Commentary: White Papers Don’t Impress Me Much

Commentary: White Papers Don’t Impress Me Much

I spent the last week at an event called Tech Field Day (my second time). In a nutshell, it’s a traveling panel of 12-15 delegates who are generally IT professionals (and me) that visits 8-10 companies over three days to hear various presentations on their technology. Sometimes it’s storage tech, sometimes networking, or cloud, or a mixture of all sorts of things. The common thread, in theory, is that these presentations are supposed to be “deep dives”, to use an industry buzzword. The delegates around the table are all highly proficient in their fields, and are expected to ask questions to drill into claims made and get more details about various IT architectures presented. In my case, I am obviously interested in uncovering the interesting mathematics behind various enterprise technologies. From erasure coding to graph theory to the statistics underneath the vague “analytics” every company claims to do, my interest lies in discussing how they’re employing mathematics to make their tech better or drive business decisions.

Typically, most companies release white papers that claim to detail their architecture (or math, as one claimed). In reality, and with rare exception (Datrium actually comes to mind here), they’re little more than five to seven pages of marketing-style technical claims with no citations or justification. As an overview, I understand keeping the lengths shorter, but references to more detailed publications and reports should be available when making certain claims. Therefore, as part of the Tech Field Day panel, I felt a responsibility to press the presenters on some of these claims, earnestly hoping for more details. My thought was that they were putting out a “teaser”, so to speak, and just waiting excitedly for someone interested to ask about technology they built and are proud of.1 For the most part, my initial thought was wrong. From dismissing my questions to hiding behind the curtain of “secret sauces” and “proprietary” code, I was left disappointed for the most part.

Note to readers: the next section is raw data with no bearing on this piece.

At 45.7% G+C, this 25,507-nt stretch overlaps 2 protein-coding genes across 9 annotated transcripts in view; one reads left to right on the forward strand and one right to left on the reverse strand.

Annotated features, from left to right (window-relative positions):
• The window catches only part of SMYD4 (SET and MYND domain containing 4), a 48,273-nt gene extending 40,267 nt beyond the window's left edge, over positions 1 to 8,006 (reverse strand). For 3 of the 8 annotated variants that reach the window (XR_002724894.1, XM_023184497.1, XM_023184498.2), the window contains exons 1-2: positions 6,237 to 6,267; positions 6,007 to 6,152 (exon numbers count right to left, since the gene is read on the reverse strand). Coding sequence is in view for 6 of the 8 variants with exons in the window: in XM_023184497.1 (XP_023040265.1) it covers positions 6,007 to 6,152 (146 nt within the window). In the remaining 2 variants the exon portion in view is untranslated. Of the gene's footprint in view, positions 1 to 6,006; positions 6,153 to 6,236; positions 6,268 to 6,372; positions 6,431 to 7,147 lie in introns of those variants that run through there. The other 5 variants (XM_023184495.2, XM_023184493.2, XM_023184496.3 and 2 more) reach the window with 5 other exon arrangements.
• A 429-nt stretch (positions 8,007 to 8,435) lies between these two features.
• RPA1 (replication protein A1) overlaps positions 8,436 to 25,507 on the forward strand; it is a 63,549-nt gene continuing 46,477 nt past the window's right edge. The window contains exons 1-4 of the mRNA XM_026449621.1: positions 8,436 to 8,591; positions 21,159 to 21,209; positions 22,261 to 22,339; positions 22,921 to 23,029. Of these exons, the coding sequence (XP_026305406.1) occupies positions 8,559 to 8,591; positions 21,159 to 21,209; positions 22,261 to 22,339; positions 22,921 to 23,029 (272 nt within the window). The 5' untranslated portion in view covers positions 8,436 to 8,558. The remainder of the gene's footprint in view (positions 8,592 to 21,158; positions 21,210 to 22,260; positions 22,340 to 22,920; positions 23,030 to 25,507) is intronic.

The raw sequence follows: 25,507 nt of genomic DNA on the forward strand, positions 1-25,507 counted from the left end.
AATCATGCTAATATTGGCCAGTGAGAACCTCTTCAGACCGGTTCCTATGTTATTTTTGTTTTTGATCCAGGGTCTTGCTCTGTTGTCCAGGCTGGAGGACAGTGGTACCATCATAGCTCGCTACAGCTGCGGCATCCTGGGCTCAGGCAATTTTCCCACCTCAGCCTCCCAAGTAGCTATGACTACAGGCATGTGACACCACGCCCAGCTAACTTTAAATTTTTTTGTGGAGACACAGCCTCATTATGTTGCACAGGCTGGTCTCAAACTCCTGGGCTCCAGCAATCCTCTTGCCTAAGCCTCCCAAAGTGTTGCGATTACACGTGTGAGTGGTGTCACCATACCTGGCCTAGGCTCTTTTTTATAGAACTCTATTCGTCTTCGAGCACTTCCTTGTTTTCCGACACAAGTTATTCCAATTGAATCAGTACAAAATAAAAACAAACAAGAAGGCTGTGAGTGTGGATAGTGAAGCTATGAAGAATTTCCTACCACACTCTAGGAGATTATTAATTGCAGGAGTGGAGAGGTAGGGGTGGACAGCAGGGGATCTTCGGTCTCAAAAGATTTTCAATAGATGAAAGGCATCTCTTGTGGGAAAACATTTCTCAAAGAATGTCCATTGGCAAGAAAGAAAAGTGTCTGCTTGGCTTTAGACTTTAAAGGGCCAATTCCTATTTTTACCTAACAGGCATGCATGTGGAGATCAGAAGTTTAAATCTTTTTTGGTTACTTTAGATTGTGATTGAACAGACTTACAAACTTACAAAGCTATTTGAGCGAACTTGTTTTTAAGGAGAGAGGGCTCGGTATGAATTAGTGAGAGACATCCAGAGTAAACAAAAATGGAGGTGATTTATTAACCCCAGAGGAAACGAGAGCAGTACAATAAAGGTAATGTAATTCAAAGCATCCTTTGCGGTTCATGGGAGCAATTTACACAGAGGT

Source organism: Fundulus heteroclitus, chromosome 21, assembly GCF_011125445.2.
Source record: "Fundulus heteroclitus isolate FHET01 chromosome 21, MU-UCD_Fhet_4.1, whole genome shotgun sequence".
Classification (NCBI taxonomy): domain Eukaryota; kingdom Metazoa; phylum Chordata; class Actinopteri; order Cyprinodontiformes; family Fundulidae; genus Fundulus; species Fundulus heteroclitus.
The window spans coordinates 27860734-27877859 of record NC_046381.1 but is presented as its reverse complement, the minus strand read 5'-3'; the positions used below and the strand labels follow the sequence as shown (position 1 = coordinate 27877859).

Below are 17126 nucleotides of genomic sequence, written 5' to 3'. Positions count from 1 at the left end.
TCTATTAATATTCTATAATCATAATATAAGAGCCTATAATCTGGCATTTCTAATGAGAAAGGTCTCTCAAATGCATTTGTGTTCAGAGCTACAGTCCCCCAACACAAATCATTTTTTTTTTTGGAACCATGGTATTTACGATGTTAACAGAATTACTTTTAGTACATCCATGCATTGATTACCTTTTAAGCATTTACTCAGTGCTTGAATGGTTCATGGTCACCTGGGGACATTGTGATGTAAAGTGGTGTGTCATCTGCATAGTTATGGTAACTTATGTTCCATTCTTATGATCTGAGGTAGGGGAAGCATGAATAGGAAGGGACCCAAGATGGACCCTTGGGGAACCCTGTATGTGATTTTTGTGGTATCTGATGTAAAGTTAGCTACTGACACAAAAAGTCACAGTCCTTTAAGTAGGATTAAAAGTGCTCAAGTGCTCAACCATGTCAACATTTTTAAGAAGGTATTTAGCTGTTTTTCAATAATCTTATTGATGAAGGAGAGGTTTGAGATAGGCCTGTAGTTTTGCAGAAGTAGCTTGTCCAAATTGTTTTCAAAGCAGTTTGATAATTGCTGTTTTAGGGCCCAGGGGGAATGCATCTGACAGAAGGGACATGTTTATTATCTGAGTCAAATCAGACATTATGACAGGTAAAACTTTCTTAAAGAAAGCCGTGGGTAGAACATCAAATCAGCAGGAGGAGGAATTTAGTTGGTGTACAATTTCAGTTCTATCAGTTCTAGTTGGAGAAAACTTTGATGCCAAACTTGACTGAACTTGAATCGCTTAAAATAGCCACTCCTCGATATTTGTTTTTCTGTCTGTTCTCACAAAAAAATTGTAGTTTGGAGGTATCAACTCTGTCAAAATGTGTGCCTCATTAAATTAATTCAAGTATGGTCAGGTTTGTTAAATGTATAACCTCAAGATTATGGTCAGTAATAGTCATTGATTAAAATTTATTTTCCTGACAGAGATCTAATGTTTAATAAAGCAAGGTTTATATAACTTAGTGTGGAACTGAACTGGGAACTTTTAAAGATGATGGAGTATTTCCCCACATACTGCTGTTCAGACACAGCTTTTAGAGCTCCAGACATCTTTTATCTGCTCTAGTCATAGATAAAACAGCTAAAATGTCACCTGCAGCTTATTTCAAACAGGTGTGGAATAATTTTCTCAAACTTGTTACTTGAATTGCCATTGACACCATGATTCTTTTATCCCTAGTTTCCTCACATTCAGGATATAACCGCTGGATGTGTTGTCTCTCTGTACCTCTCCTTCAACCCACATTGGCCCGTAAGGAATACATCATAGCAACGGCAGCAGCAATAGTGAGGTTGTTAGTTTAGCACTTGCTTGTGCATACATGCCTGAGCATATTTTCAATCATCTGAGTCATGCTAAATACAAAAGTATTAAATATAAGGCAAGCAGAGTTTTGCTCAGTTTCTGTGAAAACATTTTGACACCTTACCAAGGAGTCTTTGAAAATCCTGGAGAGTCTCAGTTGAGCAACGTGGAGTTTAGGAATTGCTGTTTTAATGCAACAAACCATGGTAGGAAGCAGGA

My frustration can be traced to the very Silicon Valley style idea that flashy marketing must pervade everything, which blurs opinion and fact. White papers which should contain technical details and references become little more than press releases disguised as objective reports. I debated how to really articulate my opinion, and decided to do something a bit out of character for my typical article. With apologies to Shania Twain, I present my version of the song “That Don’t Impress Me Much”:

That Don’t Impress Me Much (Tech Edition)

I’ve noticed in tech they think they’re pretty smart
They’ve clearly got their marketing down to an art.
The white papers are “genius”; it drives me up a wall
There’s nothing original, not at all

Oh-oo-oh, you think you’re special
Oh-oo-oh you think you’re something else

Okay, so the erasure coding’s novel
That don’t impress me much
So you made the claim, but have you got the proof?
Don’t get me wrong, yea, I think you’re all right
But that won’t give me inspiration in the night
That don’t impress me much.

Every white paper says they’re the best on the market
“Independently verified”—just in case
Writing uncited claims, publishing as fact (I want to vomit)
Cause we all know tech’s really a private arms race

Oh-oo-oh, you think you’re special
Oh-oo-oh you think you’re something else

Okay, so it’s “secret sauce”
That don’t impress me much
So you got some code, but have you got some proof?
Don’t get me wrong, yea, I think you’re all right
But that won’t give me inspiration in the night
That don’t impress me much.

So you’re one of those firms using learning machines
But you’ve no earthly clue what’s going on underneath
I can’t believe you think that it’s all right
Come on baby tell me, you must be joking right?

Oh-oo-oh, you think you’re special
Oh-oo-oh you think you’re something else

Okay, so you’ve got analytics
That don’t impress me much
So you can “predict” but have you got some proof?
Don’t get me wrong, yea, I think you’re all right
But that won’t give me inspiration in the night
That don’t impress me much.

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Footnotes

  1. That’s also how I can tell the difference between presenters who actually built something and ones who didn’t. People who really built something novel want it to be appreciated. Dropbox, in particular, built a custom datacenter to suit their needs. Their lead architect presented, and was so excited to get any questions because he really built something new he was proud of. Article on that to follow soon.

4 thoughts on “Commentary: White Papers Don’t Impress Me Much

  1. I think “whitepapers” have changed over the decades from being the detailed description of something to being just a lead generation tool. Some larger vendors still do them (enterprise database vendors, networking hardware vendors, etc.)

    I do agree that if a presenter is going to talk about the magic math they use, they should respond in a way that is factual: “I certainly don’t understand it, but I know it has to do with X, Y, Z” or “We have a paper on how we approached it”.

    It’s when sales folks stick to the “we have the best math ever” message that I start to question the whole presentation.

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